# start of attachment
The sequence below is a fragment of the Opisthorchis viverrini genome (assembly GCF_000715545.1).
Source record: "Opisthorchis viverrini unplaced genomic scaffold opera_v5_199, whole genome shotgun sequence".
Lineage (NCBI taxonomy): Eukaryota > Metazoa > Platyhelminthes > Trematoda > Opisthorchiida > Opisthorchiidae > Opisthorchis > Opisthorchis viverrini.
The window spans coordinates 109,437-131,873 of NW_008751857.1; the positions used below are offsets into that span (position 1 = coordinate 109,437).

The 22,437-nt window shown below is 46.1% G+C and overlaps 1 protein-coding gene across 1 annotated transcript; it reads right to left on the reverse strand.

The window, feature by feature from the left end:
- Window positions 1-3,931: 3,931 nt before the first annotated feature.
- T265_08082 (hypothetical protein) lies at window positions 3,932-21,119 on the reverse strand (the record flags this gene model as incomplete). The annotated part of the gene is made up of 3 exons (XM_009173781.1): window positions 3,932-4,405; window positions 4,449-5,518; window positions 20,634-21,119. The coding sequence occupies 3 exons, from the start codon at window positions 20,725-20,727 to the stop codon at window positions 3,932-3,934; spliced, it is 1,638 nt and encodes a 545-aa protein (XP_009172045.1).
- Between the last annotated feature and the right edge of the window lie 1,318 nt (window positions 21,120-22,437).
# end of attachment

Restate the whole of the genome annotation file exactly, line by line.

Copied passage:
The sequence below is a fragment of the Opisthorchis viverrini genome (assembly GCF_000715545.1).
Source record: "Opisthorchis viverrini unplaced genomic scaffold opera_v5_199, whole genome shotgun sequence".
Lineage (NCBI taxonomy): Eukaryota > Metazoa > Platyhelminthes > Trematoda > Opisthorchiida > Opisthorchiidae > Opisthorchis > Opisthorchis viverrini.
The window spans coordinates 109,437-131,873 of NW_008751857.1; the positions used below are offsets into that span (position 1 = coordinate 109,437).

The 22,437-nt window shown below is 46.1% G+C and overlaps 1 protein-coding gene across 1 annotated transcript; it reads right to left on the reverse strand.

The window, feature by feature from the left end:
- Window positions 1-3,931: 3,931 nt before the first annotated feature.
- T265_08082 (hypothetical protein) lies at window positions 3,932-21,119 on the reverse strand (the record flags this gene model as incomplete). The annotated part of the gene is made up of 3 exons (XM_009173781.1): window positions 3,932-4,405; window positions 4,449-5,518; window positions 20,634-21,119. The coding sequence occupies 3 exons, from the start codon at window positions 20,725-20,727 to the stop codon at window positions 3,932-3,934; spliced, it is 1,638 nt and encodes a 545-aa protein (XP_009172045.1).
- Between the last annotated feature and the right edge of the window lie 1,318 nt (window positions 21,120-22,437).